Summertime in Poland is rich in seasonal fruits. Don’t miss super-nutritious bilberries, juicy cherries, tart rhubarb, knockout gooseberries or unique wild strawberries!
Wild strawberries, woodland strawberries (poziomki)
Wild strawberries in Poland grow in open fields, forests, meadows. They look like tiny strawberries, are extremely delicate and rare. Their taste and aroma are exceptional. In the past, when many children in Poland spent their summer holidays in the countryside, kids used to put strawberries on dry blades and offered them to their mothers and grandmothers. You don’t have to go to the forest for wild strawberries anymore. For severs years, you can buy them at local bazaars – they are sold in small boxes and are usually quite expensive (especially compared to regular strawberries).
Rhubarb (actually a vegetable) is one of the first plants that grows in the open air (not in the greenhouses or plastic tunnels) in early summer in Poland (before strawberries!). Rhubarb is known for its sour taste (it’s rarely eaten raw) and it’s usually cooked with sugar (only thick stalks, not leaves). Rhubarb bun with crumble (drożdżówka z rabarbarem), pies, tarts, are very popular in Poland early summer. Rhubarb drink / kompot rabarbarowy (peel some of the skin, cut, add water and sugar and boil; serve chilled) was a number one summer drink for every Polish kid back in the times when sodas and juices were not popular or available in Poland.
Strawberries do not require any special presentation;) They are available in Poland during summer time in bulks. People eat them raw, with sour cream, sugar, whipped cream, cooked (kompot drink), strawberry pies, strawberry jelly, meringue with strawberries. Strawberry smoothie (koktajl truskawkowy) is a highlight of every summer (in Poland, traditionally prepared with kefir – a fermented milk drink full of probiotics).
Some strawberry species in Poland are entered into the register of Protected Geographical Indications, for example, truskawka kaszubska (from Kaszuby – the Kashubian District in Pomorskie Voivodeship) which is famous of larger sugar content in fruit (which makes it a perfect strawberry to prepare jams).
There is a long tradition in Poland to sell strawberries in a special punnet (a fruit basket made of woodchips, about 2 kg of strawberries) called in Polish łubianka or kobiałka. Punnet is one of the pioneers of fruit reusable containers in Poland. It’s obvious to Poles that when they go strawberry shopping they take their kobiałka from home.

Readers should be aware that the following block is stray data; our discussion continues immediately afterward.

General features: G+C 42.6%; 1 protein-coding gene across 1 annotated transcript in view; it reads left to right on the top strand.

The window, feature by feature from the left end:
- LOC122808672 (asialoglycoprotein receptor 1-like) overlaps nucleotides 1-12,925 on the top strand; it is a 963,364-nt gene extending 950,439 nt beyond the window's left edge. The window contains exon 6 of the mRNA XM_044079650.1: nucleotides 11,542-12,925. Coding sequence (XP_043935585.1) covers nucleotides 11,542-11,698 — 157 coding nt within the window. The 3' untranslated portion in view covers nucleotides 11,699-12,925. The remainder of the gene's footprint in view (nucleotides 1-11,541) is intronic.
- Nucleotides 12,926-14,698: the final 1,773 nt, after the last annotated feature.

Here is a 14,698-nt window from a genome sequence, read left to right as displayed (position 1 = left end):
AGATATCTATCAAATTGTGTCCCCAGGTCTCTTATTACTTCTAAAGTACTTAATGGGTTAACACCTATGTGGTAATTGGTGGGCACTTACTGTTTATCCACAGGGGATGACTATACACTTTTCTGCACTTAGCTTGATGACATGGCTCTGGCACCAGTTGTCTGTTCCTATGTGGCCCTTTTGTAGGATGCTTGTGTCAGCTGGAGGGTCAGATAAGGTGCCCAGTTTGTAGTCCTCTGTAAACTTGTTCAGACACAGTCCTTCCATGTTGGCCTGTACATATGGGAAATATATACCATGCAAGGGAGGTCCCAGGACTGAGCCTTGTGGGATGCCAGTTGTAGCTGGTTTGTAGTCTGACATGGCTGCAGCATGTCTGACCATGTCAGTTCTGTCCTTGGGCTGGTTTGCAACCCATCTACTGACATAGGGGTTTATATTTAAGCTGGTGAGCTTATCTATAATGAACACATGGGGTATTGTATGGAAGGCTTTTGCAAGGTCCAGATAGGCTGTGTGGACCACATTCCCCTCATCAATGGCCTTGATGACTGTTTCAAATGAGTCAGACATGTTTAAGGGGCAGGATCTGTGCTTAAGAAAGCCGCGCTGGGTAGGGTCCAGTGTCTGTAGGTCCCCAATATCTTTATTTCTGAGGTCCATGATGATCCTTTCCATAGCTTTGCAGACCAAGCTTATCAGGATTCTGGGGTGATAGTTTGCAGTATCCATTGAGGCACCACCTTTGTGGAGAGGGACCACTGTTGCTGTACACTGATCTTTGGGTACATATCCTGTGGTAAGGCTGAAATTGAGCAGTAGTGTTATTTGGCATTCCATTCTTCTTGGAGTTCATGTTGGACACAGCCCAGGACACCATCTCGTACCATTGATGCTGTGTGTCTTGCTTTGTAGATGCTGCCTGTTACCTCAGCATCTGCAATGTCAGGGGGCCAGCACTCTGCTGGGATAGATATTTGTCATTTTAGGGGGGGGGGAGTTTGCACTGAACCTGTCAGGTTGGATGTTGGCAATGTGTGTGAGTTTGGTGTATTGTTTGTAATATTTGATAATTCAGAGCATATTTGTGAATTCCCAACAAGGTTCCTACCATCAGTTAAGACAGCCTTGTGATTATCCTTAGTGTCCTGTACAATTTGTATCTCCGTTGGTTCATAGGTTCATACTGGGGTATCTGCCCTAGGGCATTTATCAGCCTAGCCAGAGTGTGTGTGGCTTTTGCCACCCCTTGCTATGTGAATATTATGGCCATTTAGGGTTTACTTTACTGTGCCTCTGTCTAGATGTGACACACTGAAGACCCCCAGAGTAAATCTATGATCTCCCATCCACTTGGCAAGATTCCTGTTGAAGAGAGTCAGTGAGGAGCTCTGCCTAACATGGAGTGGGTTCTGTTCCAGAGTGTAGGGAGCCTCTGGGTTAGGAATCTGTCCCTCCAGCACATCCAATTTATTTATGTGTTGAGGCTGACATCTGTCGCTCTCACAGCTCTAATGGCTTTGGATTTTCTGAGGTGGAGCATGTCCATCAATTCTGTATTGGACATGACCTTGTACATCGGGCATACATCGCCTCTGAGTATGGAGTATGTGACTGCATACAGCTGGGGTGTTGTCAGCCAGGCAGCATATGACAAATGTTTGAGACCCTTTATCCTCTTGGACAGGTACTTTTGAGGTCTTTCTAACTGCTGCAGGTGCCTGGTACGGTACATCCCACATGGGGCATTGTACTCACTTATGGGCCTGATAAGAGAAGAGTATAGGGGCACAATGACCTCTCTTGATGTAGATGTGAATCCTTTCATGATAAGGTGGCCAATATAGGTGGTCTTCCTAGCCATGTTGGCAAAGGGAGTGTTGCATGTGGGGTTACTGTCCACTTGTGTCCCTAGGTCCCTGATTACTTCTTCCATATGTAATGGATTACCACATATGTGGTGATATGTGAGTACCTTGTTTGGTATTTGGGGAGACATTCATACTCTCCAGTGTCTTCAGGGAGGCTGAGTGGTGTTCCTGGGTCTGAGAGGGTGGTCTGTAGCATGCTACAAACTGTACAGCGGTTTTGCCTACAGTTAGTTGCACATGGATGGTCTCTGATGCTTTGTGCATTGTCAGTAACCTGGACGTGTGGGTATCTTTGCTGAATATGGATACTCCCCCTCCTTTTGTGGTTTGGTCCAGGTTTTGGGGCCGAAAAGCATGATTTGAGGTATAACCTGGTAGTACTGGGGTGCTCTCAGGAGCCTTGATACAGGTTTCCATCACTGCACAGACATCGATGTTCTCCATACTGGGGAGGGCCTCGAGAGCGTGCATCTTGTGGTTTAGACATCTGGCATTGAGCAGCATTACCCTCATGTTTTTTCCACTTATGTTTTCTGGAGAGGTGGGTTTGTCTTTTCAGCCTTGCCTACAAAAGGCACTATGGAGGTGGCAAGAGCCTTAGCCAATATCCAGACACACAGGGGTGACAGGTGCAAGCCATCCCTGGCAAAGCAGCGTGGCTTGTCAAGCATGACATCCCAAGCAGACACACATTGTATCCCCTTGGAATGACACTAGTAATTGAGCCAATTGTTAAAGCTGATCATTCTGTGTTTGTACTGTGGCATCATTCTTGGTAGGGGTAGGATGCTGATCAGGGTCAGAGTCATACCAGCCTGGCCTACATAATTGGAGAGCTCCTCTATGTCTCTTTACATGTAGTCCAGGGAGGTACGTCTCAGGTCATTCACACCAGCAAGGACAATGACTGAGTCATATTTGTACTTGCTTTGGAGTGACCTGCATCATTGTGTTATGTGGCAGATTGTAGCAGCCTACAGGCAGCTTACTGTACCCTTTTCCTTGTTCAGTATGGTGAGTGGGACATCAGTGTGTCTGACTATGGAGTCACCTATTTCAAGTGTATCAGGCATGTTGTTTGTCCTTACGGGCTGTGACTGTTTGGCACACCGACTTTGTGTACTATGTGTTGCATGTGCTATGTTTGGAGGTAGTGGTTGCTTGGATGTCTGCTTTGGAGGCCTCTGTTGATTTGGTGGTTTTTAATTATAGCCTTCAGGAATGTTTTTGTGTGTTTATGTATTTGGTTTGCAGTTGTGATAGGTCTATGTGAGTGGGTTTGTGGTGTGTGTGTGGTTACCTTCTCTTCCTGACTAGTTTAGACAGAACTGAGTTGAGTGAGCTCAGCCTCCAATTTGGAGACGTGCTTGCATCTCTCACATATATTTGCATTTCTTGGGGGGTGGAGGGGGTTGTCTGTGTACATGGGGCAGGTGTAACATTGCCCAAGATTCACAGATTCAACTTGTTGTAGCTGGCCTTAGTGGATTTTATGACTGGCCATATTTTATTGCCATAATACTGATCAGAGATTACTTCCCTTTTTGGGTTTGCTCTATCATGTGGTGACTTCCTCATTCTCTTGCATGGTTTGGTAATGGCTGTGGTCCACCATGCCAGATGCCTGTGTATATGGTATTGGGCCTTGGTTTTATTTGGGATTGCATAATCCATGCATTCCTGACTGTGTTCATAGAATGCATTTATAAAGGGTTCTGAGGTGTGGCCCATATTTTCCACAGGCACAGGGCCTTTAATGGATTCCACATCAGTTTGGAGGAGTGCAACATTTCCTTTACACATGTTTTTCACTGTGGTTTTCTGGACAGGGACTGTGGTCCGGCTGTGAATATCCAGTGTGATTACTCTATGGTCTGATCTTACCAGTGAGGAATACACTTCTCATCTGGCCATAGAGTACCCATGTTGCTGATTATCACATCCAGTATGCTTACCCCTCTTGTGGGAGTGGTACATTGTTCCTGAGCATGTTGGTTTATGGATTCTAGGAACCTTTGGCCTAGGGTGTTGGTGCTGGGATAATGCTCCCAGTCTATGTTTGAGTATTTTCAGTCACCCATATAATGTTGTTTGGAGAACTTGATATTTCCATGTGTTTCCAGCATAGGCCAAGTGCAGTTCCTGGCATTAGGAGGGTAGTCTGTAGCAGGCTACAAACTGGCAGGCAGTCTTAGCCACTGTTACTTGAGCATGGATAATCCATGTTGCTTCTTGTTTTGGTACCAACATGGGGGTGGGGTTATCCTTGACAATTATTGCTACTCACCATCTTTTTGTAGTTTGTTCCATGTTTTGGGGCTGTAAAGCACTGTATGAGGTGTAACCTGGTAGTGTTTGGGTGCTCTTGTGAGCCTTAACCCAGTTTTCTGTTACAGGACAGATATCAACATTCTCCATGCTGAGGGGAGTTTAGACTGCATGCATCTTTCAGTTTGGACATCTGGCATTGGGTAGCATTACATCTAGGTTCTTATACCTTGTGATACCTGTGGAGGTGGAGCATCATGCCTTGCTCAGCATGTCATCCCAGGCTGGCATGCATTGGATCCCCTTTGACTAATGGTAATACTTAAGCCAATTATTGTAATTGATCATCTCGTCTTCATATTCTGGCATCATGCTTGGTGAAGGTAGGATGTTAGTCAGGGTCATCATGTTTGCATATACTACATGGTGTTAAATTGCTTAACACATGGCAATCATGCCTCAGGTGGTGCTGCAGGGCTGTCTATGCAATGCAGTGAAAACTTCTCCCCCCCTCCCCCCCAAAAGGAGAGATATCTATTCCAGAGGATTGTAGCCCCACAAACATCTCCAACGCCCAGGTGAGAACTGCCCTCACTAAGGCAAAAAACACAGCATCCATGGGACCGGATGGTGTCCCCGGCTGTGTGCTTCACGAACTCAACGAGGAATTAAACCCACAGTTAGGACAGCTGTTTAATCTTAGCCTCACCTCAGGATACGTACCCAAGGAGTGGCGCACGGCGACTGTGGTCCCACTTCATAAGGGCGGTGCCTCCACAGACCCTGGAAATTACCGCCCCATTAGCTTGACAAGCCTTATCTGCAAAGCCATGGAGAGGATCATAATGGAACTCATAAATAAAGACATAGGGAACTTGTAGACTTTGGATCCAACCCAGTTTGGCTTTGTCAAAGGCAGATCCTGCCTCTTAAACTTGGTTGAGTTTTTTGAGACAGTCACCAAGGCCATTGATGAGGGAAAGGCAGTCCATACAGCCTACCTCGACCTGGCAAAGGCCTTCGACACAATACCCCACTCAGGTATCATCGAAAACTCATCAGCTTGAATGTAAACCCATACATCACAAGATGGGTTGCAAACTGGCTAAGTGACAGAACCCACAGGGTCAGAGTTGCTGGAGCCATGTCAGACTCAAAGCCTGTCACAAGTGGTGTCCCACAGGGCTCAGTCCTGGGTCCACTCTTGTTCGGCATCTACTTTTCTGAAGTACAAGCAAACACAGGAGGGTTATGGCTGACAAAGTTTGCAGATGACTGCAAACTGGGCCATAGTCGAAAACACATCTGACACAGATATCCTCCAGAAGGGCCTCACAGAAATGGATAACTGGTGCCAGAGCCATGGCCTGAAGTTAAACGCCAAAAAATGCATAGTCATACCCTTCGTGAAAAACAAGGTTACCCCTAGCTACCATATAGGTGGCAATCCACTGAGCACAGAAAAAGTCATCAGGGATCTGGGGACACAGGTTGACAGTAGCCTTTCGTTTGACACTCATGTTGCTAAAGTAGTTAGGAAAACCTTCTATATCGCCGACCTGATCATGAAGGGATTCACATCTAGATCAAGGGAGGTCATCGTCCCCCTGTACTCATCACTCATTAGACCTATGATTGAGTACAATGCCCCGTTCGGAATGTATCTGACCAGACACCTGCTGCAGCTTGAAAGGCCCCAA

Sweet cherries (czereśnie)
Summertime in Poland is flooding us with a variety of cherry species (we call them sweet cherries to distinguish them from sour cherries – wiśnie). At the Polish stores, you can find red, dark red, pinkish, yellow cherries – all sweet and delicious.
Sour cherries (wiśnie)
Sour cherries, do not confuse with sweet cherries (czereśnie)! Sour cherries are usually smaller, darker and are sold without petioles. Sour cherry is one of the Polish superfoods with the large content of antioxidants. But the main difference with sweet cherries? They are tart, more acidic. You can eat them raw, they are an excellent addition to pies, buns and other pastries, and sour cherry jam is a hit. Sure thing, the Polish people make a kompot drink of them. Poles go event one step further with sour cherries – they cook sour cherry… soup! Sour cherry soup is a sweet soup served chilled, sometimes with the addition of pasta. Kids love it.
Bilberries grow on low shrubs in the Polish forests. Compared to highbush (American) blueberry (called in Polish borówka amerykańska), they are smaller, darker, and bilberry stains on clothes are practically indelible. In most of Poland, bilberry is called jagoda, in Karków area it’s called borówka. You can have them raw, with sugar or cream / yoghurt, it’s an irreplaceable summer addition to cakes. Try bilberry smoothie or bilberry jam – yummy!, pycha! Another summer treat: bilberry yeast bun – jagodzianka. You will buy it in July and August in every Polish bakery and cake shop.
Raspberries are popular in many countries all over the world, also in Poland you can find tones of them in your local store in July and August. Both kids and adults just love them. They make excellent jams and jellies.
It’s very difficult to describe the taste of gooseberry. If you try it for the first time in your life, start with more ripe and soft ones. Green gooseberry is delicious but can be very tart! As it usually is with sour fruits, gooseberries are full of nutrients. You can eat the berries straight from the bush (be careful, they have thorns). Many Polish people have them in their gardens and allotments (działki).
Red, black, white currants (porzeczki)
In July and August in Poland, you can treat yourself with red (czerwona porzeczka), black (czarna porzeczka) or white (biała porzeczka) currants. Their taste differ, all of them are rather sour (red currant the most!). Polish producers of currants advertise that black currants contain 3 times more vitamin C than lemons.
Brambles – another superfood you can find in Poland – are delicious forest berries that will perfectly decorate every summer dessert. Sometimes they are sweet, sometimes sour. You can pick them in Polish forests (be careful, the shrubs have thorns!) and buy at every store during summertime in Poland.
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